Knee Deep in Pain: Lessons Learned from Puncture Wounds

Posted by Angie Spady on

Knee Deep in Pain: Lessons Learned from Puncture Wounds

Two weeks ago, I underwent a procedure in which I never thought I’d be forced to endure: knee surgery. A meniscus repair and lateral release has resulted in yours truly being flat on her back with a hugely swollen knee wrapped in ice.


While I appreciate the surgeon’s care, I’m not sure he fully prepared me for the post-op reality and that I’d be so immobile. These last two weeks have crept by ever so slowly for this writer of words. I’m usually high energy and firing on all cylinders. Nowadays, not so much.  Due to the type of surgery required, the healing time is another 4-6 weeks. Sheesh. I wasn’t prepared for that, not to  mention the onslaught of physical therapy appointments required I keep.

But in my physician’s defense, he didn’t know the level of arthritis in my knee, let alone that a lateral release would even be necessary.  He could only make  that decision after he used his instruments and got a closer look. For those of us not well-versed in orthopedic procedures, a lateral release is a minimally invasive surgery used to correct an excessive patellar (knee cap) tilt. It involves cutting through a tight retinaculum (connective tissue) so that the kneecap can slip properly into its groove as it used to.  Painful to say the least.

Here’s hoping that Angie gets her groove back. (pun intended)

In reference to my healing, I probably should claim a bit of the responsibility. I’m guilty of ignoring a few medical instructions and tried cutting back my landscaping in anticipation of winter. (Hey, it needed to be done) I’m also guilty of standing on my feet too long so I could focus on prepping wood to be used in my Fall/Winter jewelry line.  Quite simply, I decided that I had important stuff to do that could not wait.


This author-turned-designer is learning a valuable lesson after experiencing a little setback with her leg: I can’t be stubborn, press on and do things that might not be in my best interest.  Of course, I’m not just talking about listening to medical advice in how to minimize swelling of a knee. It goes way deeper than that. It also can pertain to how we live our life. 

We often tell ourselves that regardless of what others suggest (others that may know us well), that WE know what WE need more than ANYONE. So rather than turn a listening ear towards another’s valuable viewpoint, we take matters into our own hands, convincing ourselves that we know what we can and cannot tolerate.  Have mercy.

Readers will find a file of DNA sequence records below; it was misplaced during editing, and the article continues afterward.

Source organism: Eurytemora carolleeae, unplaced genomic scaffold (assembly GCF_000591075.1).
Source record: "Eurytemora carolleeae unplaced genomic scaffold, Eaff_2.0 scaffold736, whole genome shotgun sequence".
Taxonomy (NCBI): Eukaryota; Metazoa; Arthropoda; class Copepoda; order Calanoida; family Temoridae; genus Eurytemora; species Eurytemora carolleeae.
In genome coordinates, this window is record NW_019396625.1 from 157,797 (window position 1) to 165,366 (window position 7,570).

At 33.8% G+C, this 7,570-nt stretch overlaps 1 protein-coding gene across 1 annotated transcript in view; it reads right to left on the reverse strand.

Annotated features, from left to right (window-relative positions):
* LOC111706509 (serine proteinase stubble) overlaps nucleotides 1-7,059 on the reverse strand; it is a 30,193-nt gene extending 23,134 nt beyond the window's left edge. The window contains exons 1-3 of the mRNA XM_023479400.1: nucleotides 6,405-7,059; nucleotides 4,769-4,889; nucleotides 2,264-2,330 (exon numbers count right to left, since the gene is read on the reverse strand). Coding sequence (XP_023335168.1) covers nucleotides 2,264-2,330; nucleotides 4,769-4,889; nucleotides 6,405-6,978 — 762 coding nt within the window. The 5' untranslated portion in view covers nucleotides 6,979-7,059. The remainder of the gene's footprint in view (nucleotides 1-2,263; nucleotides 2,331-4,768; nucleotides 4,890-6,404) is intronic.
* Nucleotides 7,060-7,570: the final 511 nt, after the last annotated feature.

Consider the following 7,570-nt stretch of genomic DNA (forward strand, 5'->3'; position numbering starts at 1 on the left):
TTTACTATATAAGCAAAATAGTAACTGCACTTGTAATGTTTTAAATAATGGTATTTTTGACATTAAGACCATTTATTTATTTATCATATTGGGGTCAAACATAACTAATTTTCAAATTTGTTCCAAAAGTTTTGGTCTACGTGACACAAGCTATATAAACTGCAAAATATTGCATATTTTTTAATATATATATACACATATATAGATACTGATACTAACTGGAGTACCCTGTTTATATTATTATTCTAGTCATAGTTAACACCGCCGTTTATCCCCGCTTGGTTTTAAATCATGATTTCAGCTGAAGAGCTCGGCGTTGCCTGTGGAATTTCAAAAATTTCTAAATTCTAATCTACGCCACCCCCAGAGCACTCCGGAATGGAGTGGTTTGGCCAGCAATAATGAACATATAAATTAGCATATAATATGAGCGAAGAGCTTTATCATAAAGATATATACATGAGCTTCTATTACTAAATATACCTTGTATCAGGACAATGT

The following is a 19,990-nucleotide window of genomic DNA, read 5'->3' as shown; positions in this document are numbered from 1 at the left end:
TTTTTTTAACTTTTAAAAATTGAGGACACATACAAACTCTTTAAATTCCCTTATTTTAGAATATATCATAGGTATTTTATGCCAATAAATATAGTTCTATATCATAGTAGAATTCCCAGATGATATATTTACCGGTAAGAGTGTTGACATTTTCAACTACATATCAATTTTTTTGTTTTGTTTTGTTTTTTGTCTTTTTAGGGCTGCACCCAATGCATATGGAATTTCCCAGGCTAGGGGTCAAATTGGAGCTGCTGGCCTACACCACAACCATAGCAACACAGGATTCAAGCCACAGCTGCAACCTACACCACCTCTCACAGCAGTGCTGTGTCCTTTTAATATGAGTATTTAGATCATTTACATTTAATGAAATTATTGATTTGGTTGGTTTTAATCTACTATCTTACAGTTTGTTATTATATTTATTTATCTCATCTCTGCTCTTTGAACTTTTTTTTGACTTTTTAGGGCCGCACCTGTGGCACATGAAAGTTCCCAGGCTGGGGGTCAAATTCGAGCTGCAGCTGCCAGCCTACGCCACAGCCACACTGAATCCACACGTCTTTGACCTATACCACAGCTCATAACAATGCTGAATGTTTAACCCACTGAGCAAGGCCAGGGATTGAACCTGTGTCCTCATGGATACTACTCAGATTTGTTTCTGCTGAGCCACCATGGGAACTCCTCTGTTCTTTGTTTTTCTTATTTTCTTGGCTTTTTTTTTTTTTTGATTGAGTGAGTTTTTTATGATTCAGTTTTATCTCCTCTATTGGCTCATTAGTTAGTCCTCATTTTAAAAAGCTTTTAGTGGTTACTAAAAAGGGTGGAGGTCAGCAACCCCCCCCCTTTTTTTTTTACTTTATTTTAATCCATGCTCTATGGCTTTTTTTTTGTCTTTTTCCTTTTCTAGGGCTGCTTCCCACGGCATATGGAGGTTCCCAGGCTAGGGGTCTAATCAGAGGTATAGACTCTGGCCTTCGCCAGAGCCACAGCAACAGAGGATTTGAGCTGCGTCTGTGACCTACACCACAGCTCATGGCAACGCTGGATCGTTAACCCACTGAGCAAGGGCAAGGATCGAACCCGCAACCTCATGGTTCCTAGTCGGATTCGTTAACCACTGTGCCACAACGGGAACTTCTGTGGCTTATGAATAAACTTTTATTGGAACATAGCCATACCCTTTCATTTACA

Often, our over-confidence gets the better of us and we end up in pain, alone, or very regretful of past decisions.  Our pride gets swollen to such a level that it effects our ability to be vulnerable, heal properly, and admit our mistakes.

Yours truly has been guilty of such actions and I have a feeling I’m not alone. It’s life. Sadly, many of us must learn lessons the hard way—by lying flat on our back, immobile, and forced to do a little introspection. I can’t help but believe that God knows His children so intimately, that He knows which ones can and cannot tolerate such emotional means of lesson-learning.  

Good gracious, I have no choice but to assume God knows that this stubborn Scottish lass has to be quiet and still, all while her knee gets iced and her heart gets thawed.

Perhaps it’s time for you to be quiet and still as well?

Those that know me well are keenly aware of my love of music. From the Counting Crows to the Black Crowes and even the Casting Crowns, I enjoy every genre. I cannot imagine life without lyrics that are written to tug at our heart strings. 

While writing this blog, I listened to the song Hard Candy, by the Counting Crows. While it has an upbeat tempo, the lyrics are deep--typical of writer, Adam Duritz.  Below is an excerpt, or better yet, try listening to the entire song.

"And when you wake the morning covers you with light,
and  it makes you feel alright;
but it's just the same hard candy you're
remembering again…”

If one looks online at what fans think this song is about, the response is quite synonymous: it’s about yearning for something sweet in our past which ended up being bad for us. 

For sure, sometimes lessons are hard. Just like hard candy...Perhaps I can offer up another analogy.

This is the time of year when all stores gear up for the holiday season. When I was a little girl, my grandparents would do the same, eagerly setting out beautiful glass containers filled with hard candy. I’m sure you remember the kind. Colorful ribbon swirls, pieces that looked hand painted, or rectangular striped little pillows that looked like glass?  It seems like yesterday that I’d sneak into my grandparent’s tempting dish before dinner and grab my favorite kind: those round hard pieces that looked like red raspberries, filled with yummy goodness. Delicious.

It’s been years since I’ve seen that variety at grocery stores and the very memory of it makes me smile.  But would I purchase that candy again?  Probably not.

For if I think further, I’d also recall the time I failed to allow the hard candy to dissolve in my mouth. I hastily crunched into it, a chunk slid down the wrong way, and I got choked and totally frightened. I paid a price for not slowing down  and savoring it the right way.

Hard candy lessons present themselves in a wide variety.

Perhaps I’ll think on that a bit more as I lay here and wait for my leg to heal.  I need to patiently allow God to be the great physician and decide what type of medicine or candy I need in my life. And yes, it requires far greater patience than that of an eager little freckle-faced girl who got caught with her hand in the candy jar.

Here’s to all of us having an appetite for the right things.

Brightest of Blessings,